Tallulah Gorge State Park And Hurricane Falls

May 26th, 2017

On Friday, my wife Joann and I, drove from our home in upstate South Carolina to Tallulah Gorge State Park in NE Georgia. We’ve lived in the region for almost six years and have talked about visiting the gorge before now, but for one reason or another, we just hadn’t managed to do it.

Tallulah Gorge is a spectacular two mile long canyon that is more than 900 feet deep. The Tallulah River runs through the gorge, creating a number of very nice waterfalls. The gorge was designated as a state park in 1992. The state park consists of 2,739 acres, a 16,000-square-foot Interpretive Center, and 20 miles of hiking trails.

For today, Joann and I decided to just hike the 3 mile round-trip North and South Rim Trails. Together, these two trails would lead us to a series of numbered scenic overlooks with great views.

Beginning at the parking lot, Joann and I headed down the North Rim Trail. Our first stop was at overlook 1A. Far below us was Hurricane Falls and the suspension bridge that crosses the gorge and takes you to the South Rim.

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On our way to the next overlook, we came upon this tower, lying on it’s side. This is the North Wallenda Tower. There is another tower like this one on the South side. In July, 1970, 65-year-old Karl Wallenda of the famed Great Wallendas walked across the gorge on a highwire strung between the towers, performing two headstands along the way. Unfortunately, in 1978, a then 73-year-old Wallenda fell to his death from a height of ten-stories, while attempting to walk between two buildings in Puerto Rico.

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After spending a few minutes checking out the tower, we continued on up the trail towards overlook 1. From overlook 1, we had excellent views of the gorge from high above Oceana Falls.

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Next, we headed towards Inspiration Point. The trail from overlook 1 to Inspiration Point climbs steeply, gaining 212 feet in about a quarter-mile. Once there, Joann relaxed on a bench while I took more pictures of Oceana Falls.

Just beyond Inspiration Point is the junction for the High Bluff Trail. In order to do the moderate three mile round-trip hike, you must first obtain a free permit at the Interpretive Center. I’d definitely like to do it in the future, but for now, Joann and I backtracked and made our way to overlook 3. From there, we could see Hawthorne Pool and L’Eau d’Or Falls through the trees.

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Along overlooks 4 and 5, we could see the Dam at Tallulah Falls Lake. A few weekends each year, the water flow through the Dam is increased from the typical 35-40 CFS to as much as 700 CFS. These high volume releases create whitewater on the river that allows kayakers to challenge their skills as spectators watch from the rim.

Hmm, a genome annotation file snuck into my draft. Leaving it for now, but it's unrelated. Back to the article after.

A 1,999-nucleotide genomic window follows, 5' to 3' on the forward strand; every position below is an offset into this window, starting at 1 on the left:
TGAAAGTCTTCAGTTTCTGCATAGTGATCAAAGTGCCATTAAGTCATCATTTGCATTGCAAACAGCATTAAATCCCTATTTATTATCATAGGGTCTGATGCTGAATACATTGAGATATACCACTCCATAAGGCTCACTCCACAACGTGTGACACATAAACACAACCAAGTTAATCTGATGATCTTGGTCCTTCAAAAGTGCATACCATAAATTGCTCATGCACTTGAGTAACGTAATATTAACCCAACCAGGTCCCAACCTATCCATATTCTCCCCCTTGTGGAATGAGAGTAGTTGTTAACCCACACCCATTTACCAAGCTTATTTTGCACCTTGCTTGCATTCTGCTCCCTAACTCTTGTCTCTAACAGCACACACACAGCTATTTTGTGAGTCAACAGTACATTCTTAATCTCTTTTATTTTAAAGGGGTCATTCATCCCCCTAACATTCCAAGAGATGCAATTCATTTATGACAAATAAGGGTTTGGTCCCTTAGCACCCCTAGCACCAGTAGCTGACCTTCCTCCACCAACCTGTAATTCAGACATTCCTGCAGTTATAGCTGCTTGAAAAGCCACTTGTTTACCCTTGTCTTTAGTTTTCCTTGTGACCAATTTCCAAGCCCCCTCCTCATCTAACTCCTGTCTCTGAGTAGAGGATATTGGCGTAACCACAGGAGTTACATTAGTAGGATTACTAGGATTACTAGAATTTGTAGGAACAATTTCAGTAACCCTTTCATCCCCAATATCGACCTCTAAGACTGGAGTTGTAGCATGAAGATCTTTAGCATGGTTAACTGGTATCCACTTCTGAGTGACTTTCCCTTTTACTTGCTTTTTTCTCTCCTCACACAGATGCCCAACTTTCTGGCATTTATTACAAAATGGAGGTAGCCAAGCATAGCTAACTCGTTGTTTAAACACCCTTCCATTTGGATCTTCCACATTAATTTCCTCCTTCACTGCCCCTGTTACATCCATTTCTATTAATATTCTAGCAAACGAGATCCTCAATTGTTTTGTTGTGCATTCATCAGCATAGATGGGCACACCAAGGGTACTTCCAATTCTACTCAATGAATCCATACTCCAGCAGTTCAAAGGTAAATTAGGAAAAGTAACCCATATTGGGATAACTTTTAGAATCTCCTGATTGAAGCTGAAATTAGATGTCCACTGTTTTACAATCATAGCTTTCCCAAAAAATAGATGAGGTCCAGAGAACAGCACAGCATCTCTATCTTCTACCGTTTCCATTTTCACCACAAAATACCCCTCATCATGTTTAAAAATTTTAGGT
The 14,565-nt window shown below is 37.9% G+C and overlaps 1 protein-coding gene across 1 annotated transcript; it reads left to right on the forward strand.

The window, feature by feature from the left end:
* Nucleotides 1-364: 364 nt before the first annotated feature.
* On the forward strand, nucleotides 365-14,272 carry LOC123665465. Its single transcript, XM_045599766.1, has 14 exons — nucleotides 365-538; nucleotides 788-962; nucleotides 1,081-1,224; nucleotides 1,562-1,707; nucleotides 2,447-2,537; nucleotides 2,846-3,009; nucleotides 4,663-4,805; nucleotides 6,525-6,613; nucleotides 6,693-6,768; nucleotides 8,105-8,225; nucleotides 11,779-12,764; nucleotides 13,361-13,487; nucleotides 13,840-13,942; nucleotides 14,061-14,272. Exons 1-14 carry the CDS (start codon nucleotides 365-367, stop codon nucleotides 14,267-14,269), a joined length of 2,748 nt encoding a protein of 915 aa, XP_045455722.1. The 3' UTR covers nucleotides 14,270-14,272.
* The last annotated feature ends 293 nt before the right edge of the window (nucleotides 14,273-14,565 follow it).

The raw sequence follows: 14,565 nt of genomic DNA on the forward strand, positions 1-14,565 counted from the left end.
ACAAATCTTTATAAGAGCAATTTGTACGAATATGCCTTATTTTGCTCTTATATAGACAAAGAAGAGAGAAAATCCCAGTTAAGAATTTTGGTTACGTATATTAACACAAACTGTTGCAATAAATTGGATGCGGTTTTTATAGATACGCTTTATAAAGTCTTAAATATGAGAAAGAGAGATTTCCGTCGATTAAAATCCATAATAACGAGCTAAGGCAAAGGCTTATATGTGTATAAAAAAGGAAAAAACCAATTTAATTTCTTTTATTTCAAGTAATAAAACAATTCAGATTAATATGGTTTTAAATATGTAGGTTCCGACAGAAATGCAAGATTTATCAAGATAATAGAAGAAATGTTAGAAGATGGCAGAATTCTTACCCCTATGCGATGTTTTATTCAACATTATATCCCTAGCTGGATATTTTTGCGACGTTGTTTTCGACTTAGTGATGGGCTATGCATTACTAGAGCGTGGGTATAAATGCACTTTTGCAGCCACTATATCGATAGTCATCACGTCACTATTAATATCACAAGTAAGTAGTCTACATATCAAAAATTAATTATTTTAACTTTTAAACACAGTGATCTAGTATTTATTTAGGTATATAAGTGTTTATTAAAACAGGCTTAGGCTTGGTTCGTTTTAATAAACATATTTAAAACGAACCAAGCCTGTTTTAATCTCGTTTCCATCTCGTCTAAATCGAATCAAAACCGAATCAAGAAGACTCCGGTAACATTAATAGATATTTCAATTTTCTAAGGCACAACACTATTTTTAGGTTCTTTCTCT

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Overlook 5 marks the end of the North Rim Tail. From there, we picked up the South Rim Trail by taking the sidewalk along US 441 to the other side of the gorge.

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Situated between overlooks 6 and 7, is this nice painted mural depicting a waterfall, kayakers, and some of the local flora and fauna. The second image is a closeup of the center of the mural.

The waterfall in the first of these two images is Tempesta Falls. The view in the Winter when the leaves are off the trees must be very impressive. Next, Joann and I passed under a covered walkway with bench seating made from large stones. The shade that the walkway provided was much appreciated on this warm, sunny day.

From the vicinity of overlook 8, we could see both the Interpretive Center across the gorge and Hurricane Falls down near the bottom.

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Okay, maybe it’s just me, but I see a face in the rock. To me, it looks kind of monstrous, with creepy eyes, nose, mouth, and even teeth.

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After making it to the end of the South Rim Trail, we turned around and headed back a short ways to a junction where there were stairs that would take us down to the suspension bridge. After descending 347 steps, we reached the bridge. Instead of crossing right away, we descended another 221 steps down to the base of Hurricane Falls.

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We spent a few minutes at the base taking pictures before beginning the climb back up. While crossing the 200-foot suspension bridge, we had impressive views of the Tallulah River from just above the falls.

Once on the other side of the bridge, we still had to climb 310 more steps to reach the top of the gorge and overlook 2. From there, we had an unobstructed view of Hawthorne Pool and of L’Eau d’Ore Falls.

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During our short hike, we had seen lots of Mountain Laurel growing beside the trail. We also saw some Hydrangea right at the end.

This last picture was taken inside the Jane Hurt Yarn Interpretive Center.  You could easily spend an hour or more checking out all of the interesting displays.

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Joann and I were both quite impressed with Tallulah Gorge. It was all very beautiful. We won’t be waiting another six years to visit again. In fact, we’re planning on returning with our three kids in the Fall when temps are milder and the leaves are changing color.

If you either live in the area or are planning a trip, then Tallulah Gorge should definitely be on your list of places to visit.

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